Outside of the top-5 is when the decisions get more difficult. While there is a case to be made for a top wide receiver like DeAndre Hopkins, Odell Beckham, or Julio Jones, the lack of depth at the running back position and extreme upside of the running back position in this format makes the second-tier running backs more attractive as first-round picks. Alvin Kamara, Saquon Barkley, Kareem Hunt, Leonard Fournette, Melvin Gordon III, and Dalvin Cook each have sufficient upside to make them prime options in the mid-late first round.

The ability to flex a third running back and the running back scoring advantage that 0.5 PPR provides makes grabbing multiple top backs one of the top priorities. It will be hard to advance to the finals without at least two RB1s. Pairing an elite running back with a second back boasting obvious RB1 upside, like Jerick McKinnon or Joe Mixon, is the type of strategy that could pay off handsomely.

6. Draft at least one rookie Running Back

We just discussed why a winning roster is likely to have two or three elite running backs. But how do you assemble a roster with three elite backs when you only have one first round pick? The best strategy is to prioritize high-upside rookie running backs in the 3rd-7th round.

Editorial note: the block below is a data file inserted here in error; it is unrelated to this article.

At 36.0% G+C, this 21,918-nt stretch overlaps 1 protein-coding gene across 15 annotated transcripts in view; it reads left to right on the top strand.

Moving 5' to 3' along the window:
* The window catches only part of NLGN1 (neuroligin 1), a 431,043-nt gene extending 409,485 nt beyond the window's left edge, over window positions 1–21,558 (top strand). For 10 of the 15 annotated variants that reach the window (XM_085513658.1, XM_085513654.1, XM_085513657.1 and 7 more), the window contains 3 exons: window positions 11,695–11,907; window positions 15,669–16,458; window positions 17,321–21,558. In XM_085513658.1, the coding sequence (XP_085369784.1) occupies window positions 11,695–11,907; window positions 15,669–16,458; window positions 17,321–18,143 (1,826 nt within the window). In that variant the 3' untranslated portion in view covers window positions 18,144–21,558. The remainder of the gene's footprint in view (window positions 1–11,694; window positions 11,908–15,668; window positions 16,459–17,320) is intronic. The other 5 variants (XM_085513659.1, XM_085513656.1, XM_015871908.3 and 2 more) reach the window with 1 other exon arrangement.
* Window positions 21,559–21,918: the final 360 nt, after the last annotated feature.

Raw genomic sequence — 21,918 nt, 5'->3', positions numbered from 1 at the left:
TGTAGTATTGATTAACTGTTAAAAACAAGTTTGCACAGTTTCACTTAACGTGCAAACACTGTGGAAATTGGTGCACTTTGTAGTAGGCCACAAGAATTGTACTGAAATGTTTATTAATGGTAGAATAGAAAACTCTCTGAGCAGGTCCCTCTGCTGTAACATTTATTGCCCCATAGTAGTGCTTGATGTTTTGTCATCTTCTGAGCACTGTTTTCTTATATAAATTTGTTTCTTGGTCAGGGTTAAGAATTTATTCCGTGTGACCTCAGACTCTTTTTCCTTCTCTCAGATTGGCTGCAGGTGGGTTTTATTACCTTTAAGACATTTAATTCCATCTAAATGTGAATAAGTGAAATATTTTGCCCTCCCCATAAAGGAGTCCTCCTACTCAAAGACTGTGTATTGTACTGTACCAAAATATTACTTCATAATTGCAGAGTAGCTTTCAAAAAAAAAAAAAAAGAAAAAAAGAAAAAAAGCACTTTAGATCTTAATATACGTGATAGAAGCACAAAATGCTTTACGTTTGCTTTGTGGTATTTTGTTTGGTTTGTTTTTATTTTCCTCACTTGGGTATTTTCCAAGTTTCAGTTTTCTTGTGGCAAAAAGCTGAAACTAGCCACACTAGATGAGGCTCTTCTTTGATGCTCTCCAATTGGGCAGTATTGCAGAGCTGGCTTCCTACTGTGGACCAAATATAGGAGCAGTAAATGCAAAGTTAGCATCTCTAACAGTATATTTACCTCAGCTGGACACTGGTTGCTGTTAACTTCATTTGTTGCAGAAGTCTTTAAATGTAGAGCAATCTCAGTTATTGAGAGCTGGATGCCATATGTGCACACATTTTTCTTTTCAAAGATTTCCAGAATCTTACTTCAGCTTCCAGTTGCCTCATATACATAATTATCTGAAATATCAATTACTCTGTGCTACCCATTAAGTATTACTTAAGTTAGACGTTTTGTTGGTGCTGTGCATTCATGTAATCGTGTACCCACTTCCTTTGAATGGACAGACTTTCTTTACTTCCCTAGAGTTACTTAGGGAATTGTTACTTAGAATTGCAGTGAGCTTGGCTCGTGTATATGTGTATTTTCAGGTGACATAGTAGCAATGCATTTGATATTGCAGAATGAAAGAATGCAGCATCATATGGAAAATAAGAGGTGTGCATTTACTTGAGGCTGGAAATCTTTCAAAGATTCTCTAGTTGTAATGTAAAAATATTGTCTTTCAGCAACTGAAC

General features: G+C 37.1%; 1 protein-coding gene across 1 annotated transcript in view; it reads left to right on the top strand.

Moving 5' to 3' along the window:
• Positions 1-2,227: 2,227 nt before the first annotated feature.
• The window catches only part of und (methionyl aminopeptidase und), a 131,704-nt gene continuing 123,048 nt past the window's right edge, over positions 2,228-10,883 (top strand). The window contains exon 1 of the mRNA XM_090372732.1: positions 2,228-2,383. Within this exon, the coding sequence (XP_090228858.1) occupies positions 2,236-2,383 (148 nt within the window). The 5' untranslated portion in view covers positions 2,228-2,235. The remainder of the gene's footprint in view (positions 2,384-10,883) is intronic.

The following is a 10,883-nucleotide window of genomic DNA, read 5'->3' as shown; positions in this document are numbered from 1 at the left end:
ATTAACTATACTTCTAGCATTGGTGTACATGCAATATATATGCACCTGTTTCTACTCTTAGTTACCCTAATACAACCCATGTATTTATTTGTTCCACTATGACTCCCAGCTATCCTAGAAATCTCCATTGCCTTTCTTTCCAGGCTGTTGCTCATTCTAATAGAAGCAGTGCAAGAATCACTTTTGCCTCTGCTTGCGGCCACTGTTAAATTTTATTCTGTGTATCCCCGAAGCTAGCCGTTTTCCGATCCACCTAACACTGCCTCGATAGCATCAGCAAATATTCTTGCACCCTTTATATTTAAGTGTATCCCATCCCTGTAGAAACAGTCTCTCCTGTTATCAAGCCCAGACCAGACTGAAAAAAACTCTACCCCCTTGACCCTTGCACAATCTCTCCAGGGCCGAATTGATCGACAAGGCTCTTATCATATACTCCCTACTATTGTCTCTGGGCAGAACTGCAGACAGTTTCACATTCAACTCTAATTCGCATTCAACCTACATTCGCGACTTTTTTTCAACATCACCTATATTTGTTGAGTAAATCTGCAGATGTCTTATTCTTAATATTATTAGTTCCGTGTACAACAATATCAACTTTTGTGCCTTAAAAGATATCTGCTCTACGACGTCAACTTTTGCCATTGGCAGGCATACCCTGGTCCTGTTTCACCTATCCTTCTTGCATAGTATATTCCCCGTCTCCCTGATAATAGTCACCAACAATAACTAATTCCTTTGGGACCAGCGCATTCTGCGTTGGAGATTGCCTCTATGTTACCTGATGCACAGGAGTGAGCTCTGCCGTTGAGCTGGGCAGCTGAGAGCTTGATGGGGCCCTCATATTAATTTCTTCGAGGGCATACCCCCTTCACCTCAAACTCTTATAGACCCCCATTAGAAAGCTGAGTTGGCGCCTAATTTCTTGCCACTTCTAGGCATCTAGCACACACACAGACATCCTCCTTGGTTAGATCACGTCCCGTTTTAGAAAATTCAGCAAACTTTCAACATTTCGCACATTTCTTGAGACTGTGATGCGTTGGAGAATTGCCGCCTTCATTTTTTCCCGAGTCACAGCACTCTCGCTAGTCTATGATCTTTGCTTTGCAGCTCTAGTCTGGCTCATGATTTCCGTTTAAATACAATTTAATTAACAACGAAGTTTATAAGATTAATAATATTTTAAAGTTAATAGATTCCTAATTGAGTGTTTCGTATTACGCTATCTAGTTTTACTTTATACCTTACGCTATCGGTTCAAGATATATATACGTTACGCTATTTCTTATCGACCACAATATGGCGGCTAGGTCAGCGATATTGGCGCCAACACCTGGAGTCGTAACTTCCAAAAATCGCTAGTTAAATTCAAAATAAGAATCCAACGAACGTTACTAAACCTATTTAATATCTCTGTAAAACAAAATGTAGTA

We have had a rookie running back lead the league in rushing each of the past two years. Last season, 4 of the 12 RB1s were rookies (Alvin Kamara, Kareem Hunt, Leonard Fournette, and Christian McCaffrey). The 2015 and 2016 seasons also featured multiple rookies who finished in the Top 10 of running back scoring. At this time last offseason, Kamara and Hunt, who finished third and fourth, respectively, in RB scoring, were being drafted in the mid-rounds. The most loaded DRAFT rosters last season included Kamara and Hunt alongside successful early-round picks. With another highly touted rookie running back class hitting the NFL in 2018, it is likely that a rookie back will be one of the highest impact players in 2018.